National Peoples Action – Chicago Newstips by Community Media Workshop http://www.newstips.org Chicago Community Stories Mon, 14 Jul 2014 17:31:05 +0000 en-US hourly 1 https://wordpress.org/?v=4.4.11 GE hit on “tax dodging,” Durbin on budget cuts http://www.newstips.org/2013/08/ge-hit-on-tax-dodging-durbin-on-budget-cuts/ Wed, 21 Aug 2013 21:45:23 +0000 http://www.newstips.org/?p=7632 A dozen community and faith groups will protest “tax dodging” by General Electric and call on Senator Dick Durbin to lead the charge for corporate tax reform to fund social programs in related actions tomorrow.

Protestors will deliver a giant “cease and desist” letter calling on GE to “stop dodging taxes while lobbying for cuts to Social Security” at GE’s Chicago headquarters, 500 W. Monroe, at 12 noon on Thursday, August 22.  They will demonstrate outside Durbin’s office at 230 S. Dearborn at 12:40 p.m.

It’s part of a national week of action “outing” corporate tax dodgers across the country by Chicago-based National Peoples Action.

Tax-free profits

From 2002 to 2012, GE paid $2.1 billion in federal income taxes while earning $88 billion in profits — a tax rate of 2.4 percent, far below the official rate of 35 percent — according to Americans for Tax Fairness.

In four of those years GE reported $22.5 billion in profits but paid no taxes — and received $4.8 billion in tax rebates, according to the group.

One way it accomplished this was by investing U.S. profits overseas, according to Huffington Post.

GE’s shifting of jobs overseas came under criticism when President Obama appointed GE CEO Jeffrey Immelt to head his jobs council.  Under Immelt, GE has shed 34,000 jobs in the U.S. while adding 25,000 overseas, according to HuffPost.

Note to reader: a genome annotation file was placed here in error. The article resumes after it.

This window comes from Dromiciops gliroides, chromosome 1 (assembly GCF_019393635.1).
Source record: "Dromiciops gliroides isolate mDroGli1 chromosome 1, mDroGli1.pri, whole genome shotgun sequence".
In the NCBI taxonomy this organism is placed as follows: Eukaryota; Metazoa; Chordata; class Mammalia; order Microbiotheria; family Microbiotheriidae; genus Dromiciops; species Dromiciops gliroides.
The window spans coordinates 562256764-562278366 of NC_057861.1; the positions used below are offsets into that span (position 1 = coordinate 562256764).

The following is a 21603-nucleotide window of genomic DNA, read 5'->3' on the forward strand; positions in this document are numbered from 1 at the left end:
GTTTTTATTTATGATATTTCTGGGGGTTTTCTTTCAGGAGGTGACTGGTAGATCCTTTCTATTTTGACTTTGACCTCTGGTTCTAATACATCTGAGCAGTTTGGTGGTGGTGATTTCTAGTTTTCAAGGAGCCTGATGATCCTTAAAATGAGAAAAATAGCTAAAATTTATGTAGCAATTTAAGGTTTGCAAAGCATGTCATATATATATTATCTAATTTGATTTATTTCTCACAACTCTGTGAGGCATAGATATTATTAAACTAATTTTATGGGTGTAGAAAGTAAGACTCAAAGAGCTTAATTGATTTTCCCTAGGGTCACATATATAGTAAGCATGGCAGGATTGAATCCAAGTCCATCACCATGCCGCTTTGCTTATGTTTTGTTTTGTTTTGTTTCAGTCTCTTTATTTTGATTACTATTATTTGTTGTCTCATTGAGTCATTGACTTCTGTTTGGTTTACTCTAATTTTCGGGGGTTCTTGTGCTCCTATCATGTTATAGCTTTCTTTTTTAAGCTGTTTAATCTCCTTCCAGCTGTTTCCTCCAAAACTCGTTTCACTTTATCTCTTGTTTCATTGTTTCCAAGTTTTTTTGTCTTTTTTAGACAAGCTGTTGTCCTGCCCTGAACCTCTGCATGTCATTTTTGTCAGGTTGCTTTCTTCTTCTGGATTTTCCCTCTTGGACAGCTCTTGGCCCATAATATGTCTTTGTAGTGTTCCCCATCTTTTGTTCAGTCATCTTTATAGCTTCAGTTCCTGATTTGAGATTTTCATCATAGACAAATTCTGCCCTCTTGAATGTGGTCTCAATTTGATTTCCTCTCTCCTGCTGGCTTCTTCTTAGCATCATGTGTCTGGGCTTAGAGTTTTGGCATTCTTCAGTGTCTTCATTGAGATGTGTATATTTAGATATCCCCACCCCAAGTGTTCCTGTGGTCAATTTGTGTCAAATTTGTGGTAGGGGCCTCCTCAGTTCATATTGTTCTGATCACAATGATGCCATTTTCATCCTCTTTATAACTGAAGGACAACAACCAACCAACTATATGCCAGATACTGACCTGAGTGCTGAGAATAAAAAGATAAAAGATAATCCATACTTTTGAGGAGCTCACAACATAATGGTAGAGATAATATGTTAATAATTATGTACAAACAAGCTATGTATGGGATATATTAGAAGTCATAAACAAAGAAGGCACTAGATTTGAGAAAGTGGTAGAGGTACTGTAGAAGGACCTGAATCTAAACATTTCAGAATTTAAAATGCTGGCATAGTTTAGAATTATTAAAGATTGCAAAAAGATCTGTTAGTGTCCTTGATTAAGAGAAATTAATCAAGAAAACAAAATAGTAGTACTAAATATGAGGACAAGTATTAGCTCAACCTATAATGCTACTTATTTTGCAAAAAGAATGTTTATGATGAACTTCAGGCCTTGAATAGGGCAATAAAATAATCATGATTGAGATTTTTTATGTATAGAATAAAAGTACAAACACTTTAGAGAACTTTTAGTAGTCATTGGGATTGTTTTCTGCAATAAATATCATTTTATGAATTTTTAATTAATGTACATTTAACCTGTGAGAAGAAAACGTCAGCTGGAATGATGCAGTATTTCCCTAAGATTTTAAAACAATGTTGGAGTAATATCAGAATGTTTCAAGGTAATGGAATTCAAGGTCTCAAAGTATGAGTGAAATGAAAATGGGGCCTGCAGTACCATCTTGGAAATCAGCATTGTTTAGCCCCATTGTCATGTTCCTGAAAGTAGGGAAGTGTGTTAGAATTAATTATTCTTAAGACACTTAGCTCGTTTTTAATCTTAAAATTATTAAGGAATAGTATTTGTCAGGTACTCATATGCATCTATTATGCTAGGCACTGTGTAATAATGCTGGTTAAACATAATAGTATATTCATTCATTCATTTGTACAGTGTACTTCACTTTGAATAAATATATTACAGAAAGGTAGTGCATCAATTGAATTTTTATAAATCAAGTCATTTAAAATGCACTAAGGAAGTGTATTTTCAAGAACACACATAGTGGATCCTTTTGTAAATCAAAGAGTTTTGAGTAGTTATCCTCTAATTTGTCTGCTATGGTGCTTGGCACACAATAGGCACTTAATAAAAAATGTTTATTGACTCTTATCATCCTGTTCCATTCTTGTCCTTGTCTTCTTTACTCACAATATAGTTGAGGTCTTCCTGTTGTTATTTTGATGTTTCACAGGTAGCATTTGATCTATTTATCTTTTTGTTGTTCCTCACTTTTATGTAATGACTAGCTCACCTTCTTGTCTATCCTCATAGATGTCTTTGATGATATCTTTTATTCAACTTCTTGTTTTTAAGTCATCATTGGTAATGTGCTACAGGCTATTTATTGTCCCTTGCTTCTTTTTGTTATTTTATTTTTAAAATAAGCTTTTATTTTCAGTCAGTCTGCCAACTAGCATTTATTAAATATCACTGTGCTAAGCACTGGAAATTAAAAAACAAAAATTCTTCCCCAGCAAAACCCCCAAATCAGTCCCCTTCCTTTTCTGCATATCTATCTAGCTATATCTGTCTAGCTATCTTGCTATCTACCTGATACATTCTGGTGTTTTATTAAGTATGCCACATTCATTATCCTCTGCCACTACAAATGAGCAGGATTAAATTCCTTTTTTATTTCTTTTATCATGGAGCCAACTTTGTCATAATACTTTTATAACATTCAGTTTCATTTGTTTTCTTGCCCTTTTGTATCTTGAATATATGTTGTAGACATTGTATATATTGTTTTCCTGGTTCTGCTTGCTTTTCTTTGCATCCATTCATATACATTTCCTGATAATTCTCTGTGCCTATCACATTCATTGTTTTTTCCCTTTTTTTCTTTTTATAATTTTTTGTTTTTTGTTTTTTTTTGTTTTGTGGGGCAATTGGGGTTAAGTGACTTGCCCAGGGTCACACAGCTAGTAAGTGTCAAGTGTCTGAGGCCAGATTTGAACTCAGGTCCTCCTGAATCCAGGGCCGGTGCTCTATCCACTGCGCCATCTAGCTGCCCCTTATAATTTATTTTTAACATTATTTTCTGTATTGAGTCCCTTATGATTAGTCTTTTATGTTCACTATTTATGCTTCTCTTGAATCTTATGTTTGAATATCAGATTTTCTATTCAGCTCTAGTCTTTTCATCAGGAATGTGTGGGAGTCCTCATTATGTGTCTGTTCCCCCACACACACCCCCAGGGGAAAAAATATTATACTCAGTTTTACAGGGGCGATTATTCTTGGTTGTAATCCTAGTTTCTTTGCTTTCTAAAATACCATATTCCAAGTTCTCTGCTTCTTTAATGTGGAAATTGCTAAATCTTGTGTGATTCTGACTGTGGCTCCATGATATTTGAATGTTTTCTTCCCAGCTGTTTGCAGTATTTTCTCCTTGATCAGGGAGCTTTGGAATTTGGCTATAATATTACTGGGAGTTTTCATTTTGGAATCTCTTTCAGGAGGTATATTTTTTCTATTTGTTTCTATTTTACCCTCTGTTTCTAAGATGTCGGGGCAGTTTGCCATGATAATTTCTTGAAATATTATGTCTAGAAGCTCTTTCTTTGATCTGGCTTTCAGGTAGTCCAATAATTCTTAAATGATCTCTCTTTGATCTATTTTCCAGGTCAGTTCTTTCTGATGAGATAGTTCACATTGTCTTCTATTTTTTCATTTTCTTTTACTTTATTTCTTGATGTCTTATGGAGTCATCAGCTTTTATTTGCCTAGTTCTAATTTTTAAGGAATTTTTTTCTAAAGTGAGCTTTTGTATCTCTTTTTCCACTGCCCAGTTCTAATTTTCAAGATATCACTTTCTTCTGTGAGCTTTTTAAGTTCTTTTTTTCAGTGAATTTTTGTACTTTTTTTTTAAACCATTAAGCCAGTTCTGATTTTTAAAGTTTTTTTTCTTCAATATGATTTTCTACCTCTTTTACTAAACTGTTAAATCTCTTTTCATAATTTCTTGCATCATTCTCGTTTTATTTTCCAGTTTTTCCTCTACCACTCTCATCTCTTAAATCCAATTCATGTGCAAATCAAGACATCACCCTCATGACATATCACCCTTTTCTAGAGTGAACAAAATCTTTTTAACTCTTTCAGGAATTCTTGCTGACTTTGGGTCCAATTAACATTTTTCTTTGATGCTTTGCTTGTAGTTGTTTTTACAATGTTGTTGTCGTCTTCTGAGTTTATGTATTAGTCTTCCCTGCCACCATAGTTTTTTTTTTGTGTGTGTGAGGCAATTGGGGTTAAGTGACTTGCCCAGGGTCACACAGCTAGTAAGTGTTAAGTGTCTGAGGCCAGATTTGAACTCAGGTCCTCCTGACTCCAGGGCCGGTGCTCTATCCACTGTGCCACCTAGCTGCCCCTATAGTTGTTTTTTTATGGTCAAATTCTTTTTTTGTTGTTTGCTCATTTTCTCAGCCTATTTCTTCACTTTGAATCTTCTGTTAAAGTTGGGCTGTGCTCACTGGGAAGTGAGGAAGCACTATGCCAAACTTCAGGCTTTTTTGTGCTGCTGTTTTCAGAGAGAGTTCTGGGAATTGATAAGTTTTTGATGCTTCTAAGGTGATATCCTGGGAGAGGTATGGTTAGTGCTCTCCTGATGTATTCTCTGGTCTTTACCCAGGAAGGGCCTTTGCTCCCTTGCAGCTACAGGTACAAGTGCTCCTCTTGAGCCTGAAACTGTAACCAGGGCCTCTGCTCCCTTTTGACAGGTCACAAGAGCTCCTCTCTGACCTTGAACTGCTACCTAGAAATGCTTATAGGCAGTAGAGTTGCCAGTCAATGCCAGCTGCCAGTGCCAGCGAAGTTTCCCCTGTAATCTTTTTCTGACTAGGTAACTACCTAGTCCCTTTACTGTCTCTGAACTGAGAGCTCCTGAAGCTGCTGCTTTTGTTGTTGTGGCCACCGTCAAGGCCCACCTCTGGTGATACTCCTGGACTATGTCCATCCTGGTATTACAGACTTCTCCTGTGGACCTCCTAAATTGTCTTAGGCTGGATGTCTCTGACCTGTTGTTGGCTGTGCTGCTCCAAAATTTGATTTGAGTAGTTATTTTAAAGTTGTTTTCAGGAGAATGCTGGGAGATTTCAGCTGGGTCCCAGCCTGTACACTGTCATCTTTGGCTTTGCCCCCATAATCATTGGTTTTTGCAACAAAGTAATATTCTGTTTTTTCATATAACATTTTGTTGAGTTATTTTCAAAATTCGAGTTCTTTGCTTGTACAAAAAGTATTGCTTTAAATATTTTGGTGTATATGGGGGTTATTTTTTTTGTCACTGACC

The company has also spent hundreds of millions of dollars lobbying for favorable tax treatment.  One study found GE was one of 30 large corporations that paid more for lobbying than for federal income tax.

Immelt is a key leader — and GE is a major funder — of the corporate Fix The Debt campaign which calls for reducing corporate taxes while cutting Social Security benefits and raising the retirement age.

Immelt has a $15 million retirement account himself, according to reports.

“Revenue neutral” reforms challenged

Protestors including ONE Northside, IIRON, SOUL, Northside POWER, and the Jane Addams Senior Caucus want Durbin to come out against “revenue neutral” corporate tax reform — and to oppose cuts to Social Security, Medicare, and other social programs.

The Obama administration has previously backed “revenue neutral” corporate tax reform — eliminating loopholes but lowering the tax rate — but the president recently proposed using some new revenues to fund infrastructure and education.

As a leader of the Senate “Gang of Six,” Durbin supported an essentially revenue-neutral corporate tax reform scheme.

Such an approach makes little sense given federal budget needs, with corporate profits at all-time highs, while corporate taxes are now half what they were in 1960  as a proportion of profits or of GDP, according to Jared Bernstein of the Economic Policy Institute.

Durbin has repeatedly come under fire for his support for reducing Social Security benefits and raising the retirement age.

Congress will consider measures to fund the federal government for Fiscal Year 2014 in coming weeks — and after that must once again address the issue of raising the debt ceiling.

]]>
Community groups cheer DeMarco replacement http://www.newstips.org/2013/05/community-groups-cheer-demarco-replacement/ http://www.newstips.org/2013/05/community-groups-cheer-demarco-replacement/#comments Thu, 02 May 2013 00:15:34 +0000 http://www.newstips.org/?p=7169 Last week Chicagoans joined a national protest action at the home of Federal Housing Finance Agency director Edward DeMarco, demanding his resignation.